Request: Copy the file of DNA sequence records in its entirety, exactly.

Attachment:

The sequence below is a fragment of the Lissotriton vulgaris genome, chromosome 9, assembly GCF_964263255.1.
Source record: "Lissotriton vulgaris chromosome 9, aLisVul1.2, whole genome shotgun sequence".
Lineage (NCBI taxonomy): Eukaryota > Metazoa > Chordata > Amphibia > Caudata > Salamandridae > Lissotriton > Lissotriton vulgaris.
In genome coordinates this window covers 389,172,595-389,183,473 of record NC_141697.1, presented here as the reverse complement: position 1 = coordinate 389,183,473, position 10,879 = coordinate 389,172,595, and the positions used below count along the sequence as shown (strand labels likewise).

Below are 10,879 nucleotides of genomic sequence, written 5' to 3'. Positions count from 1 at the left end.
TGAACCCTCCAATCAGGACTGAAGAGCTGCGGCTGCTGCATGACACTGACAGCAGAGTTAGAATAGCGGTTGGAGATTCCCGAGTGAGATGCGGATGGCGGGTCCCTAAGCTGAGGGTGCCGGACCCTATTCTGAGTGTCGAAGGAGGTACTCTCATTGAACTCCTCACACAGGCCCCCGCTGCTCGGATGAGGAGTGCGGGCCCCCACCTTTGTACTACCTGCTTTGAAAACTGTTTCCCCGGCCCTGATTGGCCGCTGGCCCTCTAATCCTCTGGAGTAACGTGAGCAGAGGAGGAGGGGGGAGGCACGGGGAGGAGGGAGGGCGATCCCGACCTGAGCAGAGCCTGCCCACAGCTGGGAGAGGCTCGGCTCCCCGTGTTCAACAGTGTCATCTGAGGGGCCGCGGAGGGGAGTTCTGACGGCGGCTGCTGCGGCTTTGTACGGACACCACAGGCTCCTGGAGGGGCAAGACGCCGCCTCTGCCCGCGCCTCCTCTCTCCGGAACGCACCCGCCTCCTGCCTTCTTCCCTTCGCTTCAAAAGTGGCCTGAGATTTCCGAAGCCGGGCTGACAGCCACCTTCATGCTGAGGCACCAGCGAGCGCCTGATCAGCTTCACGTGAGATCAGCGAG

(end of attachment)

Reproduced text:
The sequence below is a fragment of the Lissotriton vulgaris genome, chromosome 9, assembly GCF_964263255.1.
Source record: "Lissotriton vulgaris chromosome 9, aLisVul1.2, whole genome shotgun sequence".
Lineage (NCBI taxonomy): Eukaryota > Metazoa > Chordata > Amphibia > Caudata > Salamandridae > Lissotriton > Lissotriton vulgaris.
In genome coordinates this window covers 389,172,595-389,183,473 of record NC_141697.1, presented here as the reverse complement: position 1 = coordinate 389,183,473, position 10,879 = coordinate 389,172,595, and the positions used below count along the sequence as shown (strand labels likewise).

Below are 10,879 nucleotides of genomic sequence, written 5' to 3'. Positions count from 1 at the left end.
TGAACCCTCCAATCAGGACTGAAGAGCTGCGGCTGCTGCATGACACTGACAGCAGAGTTAGAATAGCGGTTGGAGATTCCCGAGTGAGATGCGGATGGCGGGTCCCTAAGCTGAGGGTGCCGGACCCTATTCTGAGTGTCGAAGGAGGTACTCTCATTGAACTCCTCACACAGGCCCCCGCTGCTCGGATGAGGAGTGCGGGCCCCCACCTTTGTACTACCTGCTTTGAAAACTGTTTCCCCGGCCCTGATTGGCCGCTGGCCCTCTAATCCTCTGGAGTAACGTGAGCAGAGGAGGAGGGGGGAGGCACGGGGAGGAGGGAGGGCGATCCCGACCTGAGCAGAGCCTGCCCACAGCTGGGAGAGGCTCGGCTCCCCGTGTTCAACAGTGTCATCTGAGGGGCCGCGGAGGGGAGTTCTGACGGCGGCTGCTGCGGCTTTGTACGGACACCACAGGCTCCTGGAGGGGCAAGACGCCGCCTCTGCCCGCGCCTCCTCTCTCCGGAACGCACCCGCCTCCTGCCTTCTTCCCTTCGCTTCAAAAGTGGCCTGAGATTTCCGAAGCCGGGCTGACAGCCACCTTCATGCTGAGGCACCAGCGAGCGCCTGATCAGCTTCACGTGAGATCAGCGAG